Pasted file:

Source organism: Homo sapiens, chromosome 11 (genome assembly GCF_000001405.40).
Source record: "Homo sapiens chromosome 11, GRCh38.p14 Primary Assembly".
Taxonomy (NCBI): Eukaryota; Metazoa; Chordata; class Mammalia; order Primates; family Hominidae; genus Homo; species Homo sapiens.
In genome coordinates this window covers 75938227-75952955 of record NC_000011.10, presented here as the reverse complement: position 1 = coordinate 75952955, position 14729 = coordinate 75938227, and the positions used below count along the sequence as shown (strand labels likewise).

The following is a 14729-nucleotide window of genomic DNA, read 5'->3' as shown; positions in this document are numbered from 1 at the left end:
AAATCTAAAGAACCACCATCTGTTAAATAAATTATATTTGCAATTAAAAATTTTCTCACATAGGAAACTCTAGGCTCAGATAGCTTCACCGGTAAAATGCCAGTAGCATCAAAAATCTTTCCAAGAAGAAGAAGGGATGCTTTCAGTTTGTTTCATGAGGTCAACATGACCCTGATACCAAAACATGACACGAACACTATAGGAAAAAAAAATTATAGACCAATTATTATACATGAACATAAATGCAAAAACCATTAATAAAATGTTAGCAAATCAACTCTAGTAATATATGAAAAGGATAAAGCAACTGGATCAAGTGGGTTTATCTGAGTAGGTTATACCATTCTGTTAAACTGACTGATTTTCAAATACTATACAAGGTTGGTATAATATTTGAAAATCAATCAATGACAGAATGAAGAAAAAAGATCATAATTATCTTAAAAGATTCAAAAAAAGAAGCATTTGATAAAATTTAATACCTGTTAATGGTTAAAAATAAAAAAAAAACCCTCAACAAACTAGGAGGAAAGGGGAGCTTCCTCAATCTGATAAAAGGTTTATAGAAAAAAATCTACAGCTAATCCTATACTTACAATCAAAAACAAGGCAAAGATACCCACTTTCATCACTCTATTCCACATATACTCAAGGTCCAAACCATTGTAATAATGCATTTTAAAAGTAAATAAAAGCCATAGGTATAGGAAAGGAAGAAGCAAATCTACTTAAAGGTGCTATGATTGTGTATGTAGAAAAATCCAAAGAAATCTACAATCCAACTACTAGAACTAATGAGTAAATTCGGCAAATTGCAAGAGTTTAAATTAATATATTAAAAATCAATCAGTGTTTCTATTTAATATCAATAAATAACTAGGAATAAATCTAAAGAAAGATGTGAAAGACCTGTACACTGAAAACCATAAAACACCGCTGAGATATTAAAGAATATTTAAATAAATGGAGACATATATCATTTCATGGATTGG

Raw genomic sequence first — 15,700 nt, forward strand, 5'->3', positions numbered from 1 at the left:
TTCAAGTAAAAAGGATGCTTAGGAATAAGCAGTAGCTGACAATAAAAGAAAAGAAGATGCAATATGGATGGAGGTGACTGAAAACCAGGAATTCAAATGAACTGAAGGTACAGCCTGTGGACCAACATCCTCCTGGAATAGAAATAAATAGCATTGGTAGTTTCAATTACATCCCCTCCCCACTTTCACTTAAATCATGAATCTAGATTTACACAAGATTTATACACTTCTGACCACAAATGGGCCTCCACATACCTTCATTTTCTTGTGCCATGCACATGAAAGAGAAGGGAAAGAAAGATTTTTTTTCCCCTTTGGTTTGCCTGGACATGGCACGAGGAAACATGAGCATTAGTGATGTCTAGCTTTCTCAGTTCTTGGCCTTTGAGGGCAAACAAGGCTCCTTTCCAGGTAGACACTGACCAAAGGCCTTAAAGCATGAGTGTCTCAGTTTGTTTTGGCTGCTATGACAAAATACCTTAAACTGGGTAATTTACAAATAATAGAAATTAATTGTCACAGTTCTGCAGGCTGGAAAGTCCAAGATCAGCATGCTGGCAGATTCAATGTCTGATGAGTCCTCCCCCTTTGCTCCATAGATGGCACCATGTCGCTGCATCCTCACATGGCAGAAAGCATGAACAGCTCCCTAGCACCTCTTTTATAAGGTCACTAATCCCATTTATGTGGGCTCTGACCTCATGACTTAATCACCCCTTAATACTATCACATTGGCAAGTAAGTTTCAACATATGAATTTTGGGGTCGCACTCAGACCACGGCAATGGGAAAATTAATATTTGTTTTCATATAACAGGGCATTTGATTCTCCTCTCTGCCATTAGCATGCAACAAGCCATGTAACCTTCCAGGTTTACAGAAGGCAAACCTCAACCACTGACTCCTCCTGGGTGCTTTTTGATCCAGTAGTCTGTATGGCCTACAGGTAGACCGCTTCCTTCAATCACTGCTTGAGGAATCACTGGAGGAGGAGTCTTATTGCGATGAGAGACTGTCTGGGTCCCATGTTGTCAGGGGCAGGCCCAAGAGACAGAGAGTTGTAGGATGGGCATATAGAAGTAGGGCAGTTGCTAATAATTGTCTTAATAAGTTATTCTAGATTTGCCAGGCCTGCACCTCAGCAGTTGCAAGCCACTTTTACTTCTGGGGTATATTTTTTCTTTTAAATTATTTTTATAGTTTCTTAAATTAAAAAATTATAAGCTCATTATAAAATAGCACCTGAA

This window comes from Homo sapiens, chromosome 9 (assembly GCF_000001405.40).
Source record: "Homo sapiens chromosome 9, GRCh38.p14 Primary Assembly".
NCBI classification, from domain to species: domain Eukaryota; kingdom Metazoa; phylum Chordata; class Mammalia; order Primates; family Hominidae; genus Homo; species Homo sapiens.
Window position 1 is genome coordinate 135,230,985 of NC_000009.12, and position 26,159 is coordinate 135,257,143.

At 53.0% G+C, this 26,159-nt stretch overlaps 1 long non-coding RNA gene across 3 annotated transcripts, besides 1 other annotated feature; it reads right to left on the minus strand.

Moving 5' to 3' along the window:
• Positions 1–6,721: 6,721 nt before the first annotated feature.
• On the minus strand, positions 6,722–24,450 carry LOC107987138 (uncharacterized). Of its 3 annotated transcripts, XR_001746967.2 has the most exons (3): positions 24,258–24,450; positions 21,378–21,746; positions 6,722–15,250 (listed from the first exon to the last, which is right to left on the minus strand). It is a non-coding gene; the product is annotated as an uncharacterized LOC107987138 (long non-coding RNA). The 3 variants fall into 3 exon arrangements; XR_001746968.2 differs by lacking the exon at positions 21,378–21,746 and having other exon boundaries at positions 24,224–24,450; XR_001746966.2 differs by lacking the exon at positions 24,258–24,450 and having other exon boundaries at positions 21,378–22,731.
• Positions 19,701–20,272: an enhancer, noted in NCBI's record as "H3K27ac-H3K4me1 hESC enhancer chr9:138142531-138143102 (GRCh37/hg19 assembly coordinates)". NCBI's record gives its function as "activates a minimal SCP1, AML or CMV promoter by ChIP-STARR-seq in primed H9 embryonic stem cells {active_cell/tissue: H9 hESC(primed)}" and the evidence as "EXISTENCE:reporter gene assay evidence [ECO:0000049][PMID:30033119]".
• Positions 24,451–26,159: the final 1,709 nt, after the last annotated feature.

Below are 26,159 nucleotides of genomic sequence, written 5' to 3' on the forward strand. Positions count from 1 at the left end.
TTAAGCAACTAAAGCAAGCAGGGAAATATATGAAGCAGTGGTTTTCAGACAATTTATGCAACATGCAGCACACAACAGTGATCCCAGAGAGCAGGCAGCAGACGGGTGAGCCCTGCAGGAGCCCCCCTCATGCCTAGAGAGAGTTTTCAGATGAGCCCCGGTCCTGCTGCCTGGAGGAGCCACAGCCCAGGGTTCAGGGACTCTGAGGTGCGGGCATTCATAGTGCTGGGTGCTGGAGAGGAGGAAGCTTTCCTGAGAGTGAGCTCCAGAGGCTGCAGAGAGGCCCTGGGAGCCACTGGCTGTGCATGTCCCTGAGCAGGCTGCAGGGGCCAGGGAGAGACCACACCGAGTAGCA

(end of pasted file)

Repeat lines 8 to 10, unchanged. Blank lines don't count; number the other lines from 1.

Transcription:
TTCAAGTAAAAAGGATGCTTAGGAATAAGCAGTAGCTGACAATAAAAGAAAAGAAGATGCAATATGGATGGAGGTGACTGAAAACCAGGAATTCAAATGAACTGAAGGTACAGCCTGTGGACCAACATCCTCCTGGAATAGAAATAAATAGCATTGGTAGTTTCAATTACATCCCCTCCCCACTTTCACTTAAATCATGAATCTAGATTTACACAAGATTTATACACTTCTGACCACAAATGGGCCTCCACATACCTTCATTTTCTTGTGCCATGCACATGAAAGAGAAGGGAAAGAAAGATTTTTTTTCCCCTTTGGTTTGCCTGGACATGGCACGAGGAAACATGAGCATTAGTGATGTCTAGCTTTCTCAGTTCTTGGCCTTTGAGGGCAAACAAGGCTCCTTTCCAGGTAGACACTGACCAAAGGCCTTAAAGCATGAGTGTCTCAGTTTGTTTTGGCTGCTATGACAAAATACCTTAAACTGGGTAATTTACAAATAATAGAAATTAATTGTCACAGTTCTGCAGGCTGGAAAGTCCAAGATCAGCATGCTGGCAGATTCAATGTCTGATGAGTCCTCCCCCTTTGCTCCATAGATGGCACCATGTCGCTGCATCCTCACATGGCAGAAAGCATGAACAGCTCCCTAGCACCTCTTTTATAAGGTCACTAATCCCATTTATGTGGGCTCTGACCTCATGACTTAATCACCCCTTAATACTATCACATTGGCAAGTAAGTTTCAACATATGAATTTTGGGGTCGCACTCAGACCACGGCAATGGGAAAATTAATATTTGTTTTCATATAACAGGGCATTTGATTCTCCTCTCTGCCATTAGCATGCAACAAGCCATGTAACCTTCCAGGTTTACAGAAGGCAAACCTCAACCACTGACTCCTCCTGGGTGCTTTTTGATCCAGTAGTCTGTATGGCCTACAGGTAGACCGCTTCCTTCAATCACTGCTTGAGGAATCACTGGAGGAGGAGTCTTATTGCGATGAGAGACTGTCTGGGTCCCATGTTGTCAGGGGCAGGCCCAAGAGACAGAGAGTTGTAGGATGGGCATATAGAAGTAGGGCAGTTGCTAATAATTGTCTTAATAAGTTATTCTAGATTTGCCAGGCCTGCACCTCAGCAGTTGCAAGCCACTTTTACTTCTGGGGTATATTTTTTCTTTTAAATTATTTTTATAGTTTCTTAAATTAAAAAATTATAAGCTCATTATAAAATAGCACCTGAA

This window comes from Homo sapiens, chromosome 9 (assembly GCF_000001405.40).
Source record: "Homo sapiens chromosome 9, GRCh38.p14 Primary Assembly".